Eliot Spitzer for nothing; Dave Barry for President.
Regular readers will remember a fun video about regional dialects that I published here on Thanksgiving. Well, now the New York Times has gone and created a 25-question quiz that claims to be able to place your dialect on the map. I learned about it from my brother-in-law, who lives in Lexington, Kentucky — and whose map put him in Lexington, Kentucky. (Each quiz generates a map with three cities whose dialects are most similar to yours. Lexington was one of the cities on his map.) As for me, here is my map:
That . . . is pretty much dead on. Sure, I live in California, but I speak pretty much the same way today as I always have — and I grew up in Fort Worth, one of the towns on my map. All my towns center narrowly around the area where I grew up. That makes sense to me, as I think my speech patterns have changed very little since I was a teenager. It gives people in California fits at times. I think I have mentioned before how I got back a transcript where my “y’all” was annotated with a parenthetical reading “phonetic.” And how I had an interview with a law firm once in Los Angeles, years ago, where a woman asked me if I really said “y’all.” I opened my mouth to say “yes” and the male interviewer snapped: “Of COURSE he doesn’t! He speaks English!” (I didn’t get the job.)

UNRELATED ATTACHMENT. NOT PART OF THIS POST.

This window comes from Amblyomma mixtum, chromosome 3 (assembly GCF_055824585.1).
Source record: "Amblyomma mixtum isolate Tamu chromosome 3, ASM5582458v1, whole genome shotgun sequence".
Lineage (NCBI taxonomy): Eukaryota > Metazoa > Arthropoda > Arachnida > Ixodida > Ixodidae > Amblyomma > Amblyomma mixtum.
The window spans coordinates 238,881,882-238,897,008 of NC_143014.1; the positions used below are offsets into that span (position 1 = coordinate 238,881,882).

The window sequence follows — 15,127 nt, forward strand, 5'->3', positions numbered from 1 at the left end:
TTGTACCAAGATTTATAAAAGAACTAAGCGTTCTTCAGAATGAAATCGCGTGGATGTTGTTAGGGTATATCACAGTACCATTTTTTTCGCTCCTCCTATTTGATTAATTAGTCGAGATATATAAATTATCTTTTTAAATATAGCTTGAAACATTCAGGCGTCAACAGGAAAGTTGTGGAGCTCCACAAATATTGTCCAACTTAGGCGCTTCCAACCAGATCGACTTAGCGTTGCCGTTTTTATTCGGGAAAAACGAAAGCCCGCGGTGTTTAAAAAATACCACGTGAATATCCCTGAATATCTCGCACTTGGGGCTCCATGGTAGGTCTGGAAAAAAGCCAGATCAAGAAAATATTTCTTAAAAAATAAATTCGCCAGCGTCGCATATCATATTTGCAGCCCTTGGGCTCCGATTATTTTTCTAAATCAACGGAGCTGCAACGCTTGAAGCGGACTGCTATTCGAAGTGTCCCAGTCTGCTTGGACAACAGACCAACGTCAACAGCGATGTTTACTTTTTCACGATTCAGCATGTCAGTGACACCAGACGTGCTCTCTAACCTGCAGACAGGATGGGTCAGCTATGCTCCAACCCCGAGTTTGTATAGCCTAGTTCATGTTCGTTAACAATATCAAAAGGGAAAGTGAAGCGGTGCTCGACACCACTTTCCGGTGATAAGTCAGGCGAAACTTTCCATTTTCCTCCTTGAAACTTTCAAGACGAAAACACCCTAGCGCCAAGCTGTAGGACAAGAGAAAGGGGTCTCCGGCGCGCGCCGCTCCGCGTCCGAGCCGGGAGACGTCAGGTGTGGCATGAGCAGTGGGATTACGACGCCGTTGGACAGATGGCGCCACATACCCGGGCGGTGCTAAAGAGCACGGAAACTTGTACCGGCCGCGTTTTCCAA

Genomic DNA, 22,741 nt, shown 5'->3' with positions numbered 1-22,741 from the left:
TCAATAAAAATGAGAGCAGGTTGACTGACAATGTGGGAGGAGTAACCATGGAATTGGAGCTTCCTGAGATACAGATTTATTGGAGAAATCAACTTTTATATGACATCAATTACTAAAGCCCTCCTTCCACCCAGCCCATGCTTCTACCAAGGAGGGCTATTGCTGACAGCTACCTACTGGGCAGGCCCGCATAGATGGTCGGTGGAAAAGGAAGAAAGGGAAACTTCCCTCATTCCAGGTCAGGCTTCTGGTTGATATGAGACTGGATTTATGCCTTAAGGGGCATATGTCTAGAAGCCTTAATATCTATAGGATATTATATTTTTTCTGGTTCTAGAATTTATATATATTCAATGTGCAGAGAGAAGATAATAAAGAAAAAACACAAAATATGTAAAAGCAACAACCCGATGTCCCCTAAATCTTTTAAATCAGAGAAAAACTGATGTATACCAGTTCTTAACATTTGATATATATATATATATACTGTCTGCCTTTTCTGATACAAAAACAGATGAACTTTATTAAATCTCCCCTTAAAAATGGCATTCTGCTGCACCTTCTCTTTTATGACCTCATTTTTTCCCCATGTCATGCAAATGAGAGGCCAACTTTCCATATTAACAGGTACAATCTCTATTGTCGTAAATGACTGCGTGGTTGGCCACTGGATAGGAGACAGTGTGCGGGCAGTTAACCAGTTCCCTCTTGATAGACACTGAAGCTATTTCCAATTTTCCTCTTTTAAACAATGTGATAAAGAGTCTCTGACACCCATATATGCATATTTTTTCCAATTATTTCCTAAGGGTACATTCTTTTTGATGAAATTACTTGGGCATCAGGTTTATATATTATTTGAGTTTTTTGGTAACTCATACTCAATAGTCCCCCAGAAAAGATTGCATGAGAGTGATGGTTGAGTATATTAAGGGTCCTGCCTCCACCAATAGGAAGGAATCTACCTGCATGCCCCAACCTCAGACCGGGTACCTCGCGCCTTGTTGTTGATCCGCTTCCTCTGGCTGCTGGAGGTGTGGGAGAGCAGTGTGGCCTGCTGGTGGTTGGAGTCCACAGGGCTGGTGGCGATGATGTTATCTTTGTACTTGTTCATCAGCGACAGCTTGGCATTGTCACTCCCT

Our kids’ maps center around California: Long Beach, Corona, Fremont, and Glendale are the types of towns I see on theirs.
This thing seems to be going viral. Our waitress last night had just taken it. It’s all over Facebook. Fun stuff.
Is your map accurate? What questions amuse you? And: are there really people out there who call a median “neutral ground”? Do y’all think a street is some kind of a battlefield? What is wrong with you? Learn to speak correctly!
Watch New York Times columnist Thomas Friedman on Howard Kurtz’s show. The hypocrisy I want to highlight is at 5:44:
KURTZ: I’m surprised you haven’t written a column saying what a disappointing year he’s had, and perhaps, expressing any frustration.
FRIEDMAN: You know, I tend to take the long view. I really don’t, you know, I mean, I’ve seen —
KURTZ: But does the country have that benefit?
FRIEDMAN: Well, whether we have the benefit or not, we’re gonna have to [crosstalk]
KURTZ: You’re saying that even if Obama — I don’t think even his fiercest defenders would dispute this — he’s had a lousy year, in terms of not getting bills through Congress, in terms of the health care debacle — that you are trying to look beyond that?
FRIEDMAN: Yeah, I’m not a big scorecard guy, I mean, generally, so, you know . . .
Yeah, Thomas Friedman is not a guy who keeps a scorecard.
For Democrats, that is.
For Republicans? You betcha!
No scorecards here!
I was in a restaurant at Chicago’s O’Hare Airport on Sunday, and it had an NCAA basketball game playing on the TV at one end of the bar and the Iraq war on the other. Most people were watching the basketball game — probably because it’s so much easier to keep score. How will we know if we are winning in Iraq?
If you see these things happening, you’ll know that the political ends for which this war was launched are being achieved. If you don’t, you’ll know we’re lost in a sandstorm.
Now, I’m not a big scorecard guy, generally, heh heh, you know.
But . . .
The scorecard here is easily read: My anonymous tipster: 1, Friedman: 0.